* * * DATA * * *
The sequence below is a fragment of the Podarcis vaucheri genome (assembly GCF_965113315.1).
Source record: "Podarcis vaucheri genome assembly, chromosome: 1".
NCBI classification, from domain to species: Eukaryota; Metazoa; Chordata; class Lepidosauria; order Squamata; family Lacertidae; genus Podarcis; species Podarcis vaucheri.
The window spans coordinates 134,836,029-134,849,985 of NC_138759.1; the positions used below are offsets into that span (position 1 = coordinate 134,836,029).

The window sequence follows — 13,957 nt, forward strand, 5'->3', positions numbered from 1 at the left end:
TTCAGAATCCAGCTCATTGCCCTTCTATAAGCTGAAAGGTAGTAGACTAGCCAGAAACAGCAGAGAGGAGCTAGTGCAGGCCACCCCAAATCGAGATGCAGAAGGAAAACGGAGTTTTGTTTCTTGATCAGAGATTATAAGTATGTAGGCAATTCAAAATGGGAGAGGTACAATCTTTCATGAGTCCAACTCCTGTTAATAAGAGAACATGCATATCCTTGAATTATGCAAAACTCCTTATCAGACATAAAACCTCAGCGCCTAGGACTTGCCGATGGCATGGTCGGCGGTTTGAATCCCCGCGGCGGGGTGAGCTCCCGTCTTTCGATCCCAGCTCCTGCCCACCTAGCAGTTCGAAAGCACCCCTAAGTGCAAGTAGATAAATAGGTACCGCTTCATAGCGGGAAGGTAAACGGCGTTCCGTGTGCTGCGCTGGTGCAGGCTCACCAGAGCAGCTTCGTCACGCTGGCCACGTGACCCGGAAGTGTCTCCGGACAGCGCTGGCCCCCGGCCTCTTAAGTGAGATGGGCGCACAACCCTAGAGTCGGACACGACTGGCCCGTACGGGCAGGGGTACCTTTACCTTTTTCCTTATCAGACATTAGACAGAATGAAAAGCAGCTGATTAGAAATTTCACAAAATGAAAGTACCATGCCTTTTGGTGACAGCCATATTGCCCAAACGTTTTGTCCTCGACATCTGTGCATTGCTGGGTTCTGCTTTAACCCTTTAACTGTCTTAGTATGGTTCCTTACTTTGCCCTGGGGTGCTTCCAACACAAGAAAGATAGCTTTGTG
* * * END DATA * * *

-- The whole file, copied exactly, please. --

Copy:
The sequence below is a fragment of the Podarcis vaucheri genome (assembly GCF_965113315.1).
Source record: "Podarcis vaucheri genome assembly, chromosome: 1".
NCBI classification, from domain to species: Eukaryota; Metazoa; Chordata; class Lepidosauria; order Squamata; family Lacertidae; genus Podarcis; species Podarcis vaucheri.
The window spans coordinates 134,836,029-134,849,985 of NC_138759.1; the positions used below are offsets into that span (position 1 = coordinate 134,836,029).

The window sequence follows — 13,957 nt, forward strand, 5'->3', positions numbered from 1 at the left end:
TTCAGAATCCAGCTCATTGCCCTTCTATAAGCTGAAAGGTAGTAGACTAGCCAGAAACAGCAGAGAGGAGCTAGTGCAGGCCACCCCAAATCGAGATGCAGAAGGAAAACGGAGTTTTGTTTCTTGATCAGAGATTATAAGTATGTAGGCAATTCAAAATGGGAGAGGTACAATCTTTCATGAGTCCAACTCCTGTTAATAAGAGAACATGCATATCCTTGAATTATGCAAAACTCCTTATCAGACATAAAACCTCAGCGCCTAGGACTTGCCGATGGCATGGTCGGCGGTTTGAATCCCCGCGGCGGGGTGAGCTCCCGTCTTTCGATCCCAGCTCCTGCCCACCTAGCAGTTCGAAAGCACCCCTAAGTGCAAGTAGATAAATAGGTACCGCTTCATAGCGGGAAGGTAAACGGCGTTCCGTGTGCTGCGCTGGTGCAGGCTCACCAGAGCAGCTTCGTCACGCTGGCCACGTGACCCGGAAGTGTCTCCGGACAGCGCTGGCCCCCGGCCTCTTAAGTGAGATGGGCGCACAACCCTAGAGTCGGACACGACTGGCCCGTACGGGCAGGGGTACCTTTACCTTTTTCCTTATCAGACATTAGACAGAATGAAAAGCAGCTGATTAGAAATTTCACAAAATGAAAGTACCATGCCTTTTGGTGACAGCCATATTGCCCAAACGTTTTGTCCTCGACATCTGTGCATTGCTGGGTTCTGCTTTAACCCTTTAACTGTCTTAGTATGGTTCCTTACTTTGCCCTGGGGTGCTTCCAACACAAGAAAGATAGCTTTGTG